Elfsorrow is the first book in The Legends of the Raven, James Barclay’s second series about a group of mercenaries called the Raven. If you have not read the previous series, The Chronicles of the Raven, you are going to end up guessing at much of what is going on. If I had it to do over again, I would have read the previous series first; based on all the information that I had to figure out from context, it sounds like a great story.
Elfsorrow takes place on two different continents and tracks about four different storylines. The first features a group of highly skilled mages and fighters who work as a group known as the Raven. The Raven is made up of many different interesting characters, including a female mage who has just lost her child, a former general in the army of one of the Magic Colleges (think an order/school of magic), a shapeshifter who has returned from being a wolf and is still getting used to being human, and a former soul-sworn warrior from a different Magic College. These characters have lots and lots of backstory that I didn’t know, but they still fascinated me.
The second storyline focuses on a fanatic rabble-rouser who is trying to turn the populace of one continent against all magic users. Again, there is more to his story than Elfsorrow tells but, clearly, his motivations and convictions are heinous. The phrase “the end justifies the means” sums up his worldview.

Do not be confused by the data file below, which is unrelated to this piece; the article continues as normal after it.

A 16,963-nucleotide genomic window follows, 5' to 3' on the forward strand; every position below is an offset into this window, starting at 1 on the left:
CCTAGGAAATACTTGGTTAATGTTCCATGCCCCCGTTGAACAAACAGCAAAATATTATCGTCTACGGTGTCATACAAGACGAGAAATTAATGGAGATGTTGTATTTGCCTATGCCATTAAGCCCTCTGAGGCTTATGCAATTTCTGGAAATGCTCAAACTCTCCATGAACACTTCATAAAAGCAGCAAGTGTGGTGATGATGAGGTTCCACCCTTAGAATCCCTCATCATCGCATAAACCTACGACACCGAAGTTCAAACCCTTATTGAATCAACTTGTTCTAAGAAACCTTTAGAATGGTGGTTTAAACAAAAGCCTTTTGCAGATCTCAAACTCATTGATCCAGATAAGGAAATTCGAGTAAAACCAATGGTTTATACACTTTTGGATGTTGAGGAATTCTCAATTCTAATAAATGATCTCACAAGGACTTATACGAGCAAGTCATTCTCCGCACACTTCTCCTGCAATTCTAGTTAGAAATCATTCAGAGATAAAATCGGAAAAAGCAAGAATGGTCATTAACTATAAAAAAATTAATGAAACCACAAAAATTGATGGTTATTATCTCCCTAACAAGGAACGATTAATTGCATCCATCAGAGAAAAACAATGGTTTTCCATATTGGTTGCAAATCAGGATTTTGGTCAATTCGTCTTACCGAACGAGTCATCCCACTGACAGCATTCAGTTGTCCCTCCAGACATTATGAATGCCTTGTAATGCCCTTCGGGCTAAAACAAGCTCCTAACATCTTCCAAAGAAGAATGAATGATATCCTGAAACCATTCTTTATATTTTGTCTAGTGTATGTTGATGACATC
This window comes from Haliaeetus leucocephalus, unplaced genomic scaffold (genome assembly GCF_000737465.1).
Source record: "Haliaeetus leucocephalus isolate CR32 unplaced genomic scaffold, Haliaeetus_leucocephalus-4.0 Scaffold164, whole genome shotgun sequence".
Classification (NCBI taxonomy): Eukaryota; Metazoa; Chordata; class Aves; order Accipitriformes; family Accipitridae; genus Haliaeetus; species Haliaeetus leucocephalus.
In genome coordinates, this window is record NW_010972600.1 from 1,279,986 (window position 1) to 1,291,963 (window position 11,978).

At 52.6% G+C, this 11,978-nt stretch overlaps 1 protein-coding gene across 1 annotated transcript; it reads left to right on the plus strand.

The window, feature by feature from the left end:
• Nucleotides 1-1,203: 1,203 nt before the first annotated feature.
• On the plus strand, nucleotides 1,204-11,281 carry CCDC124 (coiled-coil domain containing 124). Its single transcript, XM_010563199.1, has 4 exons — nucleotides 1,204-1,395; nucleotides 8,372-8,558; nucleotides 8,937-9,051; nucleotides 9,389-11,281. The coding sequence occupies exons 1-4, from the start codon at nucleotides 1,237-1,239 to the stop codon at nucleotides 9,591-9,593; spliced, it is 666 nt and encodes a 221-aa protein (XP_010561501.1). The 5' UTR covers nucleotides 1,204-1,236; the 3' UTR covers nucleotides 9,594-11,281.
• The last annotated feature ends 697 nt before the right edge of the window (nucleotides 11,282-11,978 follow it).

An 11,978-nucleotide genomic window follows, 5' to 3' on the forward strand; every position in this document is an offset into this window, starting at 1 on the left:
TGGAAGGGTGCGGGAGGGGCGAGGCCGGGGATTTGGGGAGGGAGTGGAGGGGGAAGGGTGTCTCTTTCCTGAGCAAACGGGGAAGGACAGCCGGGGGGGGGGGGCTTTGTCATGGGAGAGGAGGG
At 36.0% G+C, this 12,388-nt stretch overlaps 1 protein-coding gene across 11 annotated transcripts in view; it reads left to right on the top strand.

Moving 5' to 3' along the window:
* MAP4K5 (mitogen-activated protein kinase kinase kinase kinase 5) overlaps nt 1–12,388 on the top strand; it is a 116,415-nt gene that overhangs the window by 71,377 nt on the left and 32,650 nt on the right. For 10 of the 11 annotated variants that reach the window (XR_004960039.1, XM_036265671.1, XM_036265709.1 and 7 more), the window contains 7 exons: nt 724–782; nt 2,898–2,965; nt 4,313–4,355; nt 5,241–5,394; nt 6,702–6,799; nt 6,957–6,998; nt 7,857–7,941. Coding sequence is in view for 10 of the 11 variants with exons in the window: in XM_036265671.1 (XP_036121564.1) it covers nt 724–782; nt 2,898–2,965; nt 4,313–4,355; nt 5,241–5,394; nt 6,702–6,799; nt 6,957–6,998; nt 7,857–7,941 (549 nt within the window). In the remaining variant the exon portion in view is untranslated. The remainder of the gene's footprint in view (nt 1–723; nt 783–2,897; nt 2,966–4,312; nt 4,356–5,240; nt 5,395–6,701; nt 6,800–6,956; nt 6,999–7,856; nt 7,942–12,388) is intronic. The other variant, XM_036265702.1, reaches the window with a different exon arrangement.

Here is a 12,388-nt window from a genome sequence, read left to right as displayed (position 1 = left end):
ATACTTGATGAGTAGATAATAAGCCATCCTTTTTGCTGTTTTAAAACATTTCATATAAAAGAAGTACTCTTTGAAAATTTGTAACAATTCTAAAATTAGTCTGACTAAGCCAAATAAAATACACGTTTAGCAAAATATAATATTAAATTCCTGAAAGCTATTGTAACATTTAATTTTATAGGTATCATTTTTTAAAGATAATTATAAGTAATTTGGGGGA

The third storyline is about a group of Elves who are guarding a magic shrine/temple in the heart of the second continent. They are elite warriors and combat magi whose dedication to what they are doing makes them very prejudiced. It’s a believable combination, and their storyline is almost tragic.
The fourth storyline chronicles an expeditionary force seeking after artifacts and other sources of magic. Their motivations are obscure at the beginning, but even as you grow to dislike what they are doing, there are characters in the midst of this storyline who are admirable and honorable!! Very good stuff!
I really liked Elfsorrow because James Barclay does things that I have not seen in a long time. He takes time to incorporate tactics and strategy into the combat situations. He does not neglect details like camouflage and positioning of different types of combatants and the effects of spells on an opposing force. If you like detailed fantasy, this is a really good book. You may, however, want to read The Chronicles of the Raven, starting with Dawnthief, first!
Legends of the Raven